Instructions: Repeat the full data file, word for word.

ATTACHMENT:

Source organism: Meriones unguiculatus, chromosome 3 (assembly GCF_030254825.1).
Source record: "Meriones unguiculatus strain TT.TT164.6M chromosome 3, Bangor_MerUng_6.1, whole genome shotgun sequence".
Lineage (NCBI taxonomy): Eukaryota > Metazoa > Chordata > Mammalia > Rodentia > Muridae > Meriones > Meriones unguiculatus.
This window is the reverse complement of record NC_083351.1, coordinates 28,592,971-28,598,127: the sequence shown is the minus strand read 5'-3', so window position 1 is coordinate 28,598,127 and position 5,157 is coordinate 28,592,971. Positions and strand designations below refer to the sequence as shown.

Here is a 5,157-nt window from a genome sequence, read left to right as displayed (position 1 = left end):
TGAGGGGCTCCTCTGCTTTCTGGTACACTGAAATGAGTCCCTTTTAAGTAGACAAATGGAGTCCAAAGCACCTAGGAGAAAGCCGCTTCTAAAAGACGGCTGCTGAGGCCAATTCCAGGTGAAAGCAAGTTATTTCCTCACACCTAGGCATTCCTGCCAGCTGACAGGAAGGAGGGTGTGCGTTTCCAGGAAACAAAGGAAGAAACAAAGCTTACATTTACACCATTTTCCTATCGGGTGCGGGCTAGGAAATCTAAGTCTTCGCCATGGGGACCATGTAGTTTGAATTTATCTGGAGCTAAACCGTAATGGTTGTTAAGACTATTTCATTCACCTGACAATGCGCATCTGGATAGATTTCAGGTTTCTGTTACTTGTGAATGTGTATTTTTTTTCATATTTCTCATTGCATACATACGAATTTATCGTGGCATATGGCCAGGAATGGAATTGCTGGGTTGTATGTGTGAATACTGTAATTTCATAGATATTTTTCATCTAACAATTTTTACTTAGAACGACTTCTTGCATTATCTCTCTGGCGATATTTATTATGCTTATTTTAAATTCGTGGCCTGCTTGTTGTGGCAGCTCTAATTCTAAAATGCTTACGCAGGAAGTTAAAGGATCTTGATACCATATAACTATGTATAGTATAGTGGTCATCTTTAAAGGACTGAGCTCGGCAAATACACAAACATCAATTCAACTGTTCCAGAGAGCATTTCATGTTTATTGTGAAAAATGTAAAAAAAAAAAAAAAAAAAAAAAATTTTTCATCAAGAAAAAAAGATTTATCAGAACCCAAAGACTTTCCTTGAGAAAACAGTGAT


Source organism: Meriones unguiculatus, chromosome 3 (assembly GCF_030254825.1).
Source record: "Meriones unguiculatus strain TT.TT164.6M chromosome 3, Bangor_MerUng_6.1, whole genome shotgun sequence".
Lineage (NCBI taxonomy): Eukaryota > Metazoa > Chordata > Mammalia > Rodentia > Muridae > Meriones > Meriones unguiculatus.
This window is the reverse complement of record NC_083351.1, coordinates 28,592,971-28,598,127: the sequence shown is the minus strand read 5'-3', so window position 1 is coordinate 28,598,127 and position 5,157 is coordinate 28,592,971. Positions and strand designations below refer to the sequence as shown.

Here is a 5,157-nt window from a genome sequence, read left to right as displayed (position 1 = left end):
TGAGGGGCTCCTCTGCTTTCTGGTACACTGAAATGAGTCCCTTTTAAGTAGACAAATGGAGTCCAAAGCACCTAGGAGAAAGCCGCTTCTAAAAGACGGCTGCTGAGGCCAATTCCAGGTGAAAGCAAGTTATTTCCTCACACCTAGGCATTCCTGCCAGCTGACAGGAAGGAGGGTGTGCGTTTCCAGGAAACAAAGGAAGAAACAAAGCTTACATTTACACCATTTTCCTATCGGGTGCGGGCTAGGAAATCTAAGTCTTCGCCATGGGGACCATGTAGTTTGAATTTATCTGGAGCTAAACCGTAATGGTTGTTAAGACTATTTCATTCACCTGACAATGCGCATCTGGATAGATTTCAGGTTTCTGTTACTTGTGAATGTGTATTTTTTTTCATATTTCTCATTGCATACATACGAATTTATCGTGGCATATGGCCAGGAATGGAATTGCTGGGTTGTATGTGTGAATACTGTAATTTCATAGATATTTTTCATCTAACAATTTTTACTTAGAACGACTTCTTGCATTATCTCTCTGGCGATATTTATTATGCTTATTTTAAATTCGTGGCCTGCTTGTTGTGGCAGCTCTAATTCTAAAATGCTTACGCAGGAAGTTAAAGGATCTTGATACCATATAACTATGTATAGTATAGTGGTCATCTTTAAAGGACTGAGCTCGGCAAATACACAAACATCAATTCAACTGTTCCAGAGAGCATTTCATGTTTATTGTGAAAAATGTAAAAAAAAAAAAAAAAAAAAAAAATTTTTCATCAAGAAAAAAAGATTTATCAGAACCCAAAGACTTTCCTTGAGAAAACAGTGAT